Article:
Lawrence: University Press of Kansas, 1998.
340 pp. $26.95 (paperback).
In late 1786, while in London serving as America’s ambassador to Great Britain, John Adams heard troubling news from both sides of the Atlantic. In France, thinkers such as Turgot, La Rochefoucauld, and Condorcet seemed likely to establish a unicameral legislature—without checks and balances on the popular will. In Massachusetts, riotous assemblies were clamoring for the same thing, criticizing Adams’s Massachusetts state constitution and seeking to rid themselves of both senate and governor.
Adams perceived with greater clarity than most the dangers of direct, unchecked democracy. So, with books piled high around him, he began a self-imposed solitude that would last months. Quickly and steadily, it bore fruit. A volume at a time, he published his Defence of the Constitutions of the United States of America, which explained in painstaking detail, among other things, the need for three branches of government capable of counterbalancing one another.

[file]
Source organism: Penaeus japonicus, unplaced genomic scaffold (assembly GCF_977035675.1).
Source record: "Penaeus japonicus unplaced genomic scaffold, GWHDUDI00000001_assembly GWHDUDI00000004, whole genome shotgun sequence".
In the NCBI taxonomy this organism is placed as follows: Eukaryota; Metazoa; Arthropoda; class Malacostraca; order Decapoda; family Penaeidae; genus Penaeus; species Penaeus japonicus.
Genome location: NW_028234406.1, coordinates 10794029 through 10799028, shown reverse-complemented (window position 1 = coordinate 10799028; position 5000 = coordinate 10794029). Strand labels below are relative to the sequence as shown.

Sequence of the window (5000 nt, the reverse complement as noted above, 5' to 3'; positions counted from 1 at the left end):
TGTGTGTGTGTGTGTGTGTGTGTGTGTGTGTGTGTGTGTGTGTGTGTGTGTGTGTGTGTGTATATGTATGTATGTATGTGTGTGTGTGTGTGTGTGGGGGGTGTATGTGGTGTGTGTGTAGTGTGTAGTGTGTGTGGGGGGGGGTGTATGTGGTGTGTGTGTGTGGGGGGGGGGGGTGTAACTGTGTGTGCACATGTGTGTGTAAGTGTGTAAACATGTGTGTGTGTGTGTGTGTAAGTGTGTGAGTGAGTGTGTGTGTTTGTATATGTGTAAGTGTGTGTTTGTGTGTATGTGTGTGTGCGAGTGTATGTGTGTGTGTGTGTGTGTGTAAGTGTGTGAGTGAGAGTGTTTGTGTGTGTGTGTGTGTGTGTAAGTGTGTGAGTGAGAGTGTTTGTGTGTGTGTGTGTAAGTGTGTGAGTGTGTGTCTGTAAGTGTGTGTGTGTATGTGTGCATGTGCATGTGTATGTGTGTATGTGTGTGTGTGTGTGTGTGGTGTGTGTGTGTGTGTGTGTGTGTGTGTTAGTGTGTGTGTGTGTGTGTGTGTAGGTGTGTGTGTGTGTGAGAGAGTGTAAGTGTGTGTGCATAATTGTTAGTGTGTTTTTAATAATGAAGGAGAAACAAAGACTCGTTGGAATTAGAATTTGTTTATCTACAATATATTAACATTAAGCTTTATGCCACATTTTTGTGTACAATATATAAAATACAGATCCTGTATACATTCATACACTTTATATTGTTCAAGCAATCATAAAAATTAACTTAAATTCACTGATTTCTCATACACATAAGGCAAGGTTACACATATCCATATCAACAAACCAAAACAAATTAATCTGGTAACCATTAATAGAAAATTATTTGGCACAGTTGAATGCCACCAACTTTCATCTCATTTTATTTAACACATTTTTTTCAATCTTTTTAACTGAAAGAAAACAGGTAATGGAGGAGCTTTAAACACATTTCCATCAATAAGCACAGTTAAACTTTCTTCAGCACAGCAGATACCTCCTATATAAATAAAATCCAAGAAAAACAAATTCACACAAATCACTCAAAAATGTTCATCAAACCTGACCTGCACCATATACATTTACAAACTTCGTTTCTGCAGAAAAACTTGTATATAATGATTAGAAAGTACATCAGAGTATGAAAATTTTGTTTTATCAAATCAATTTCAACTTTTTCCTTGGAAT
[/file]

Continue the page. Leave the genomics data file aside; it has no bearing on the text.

In John Adams and the Spirit of Liberty, C. Bradley Thompson shows that Adams intended the Defence to be a guidebook for constitution makers. Fortuitously, it would be published just as his own countrymen gathered to write the United States Constitution. It infused debate in Philadelphia and, more languidly, in Paris. Preceded by his Thoughts on Government and his draft constitution for the state of Massachusetts, and followed by his Discourses on Davila, Adams’s Defence was the capstone of his political thought—and his political thought was his greatest achievement and most important bequest.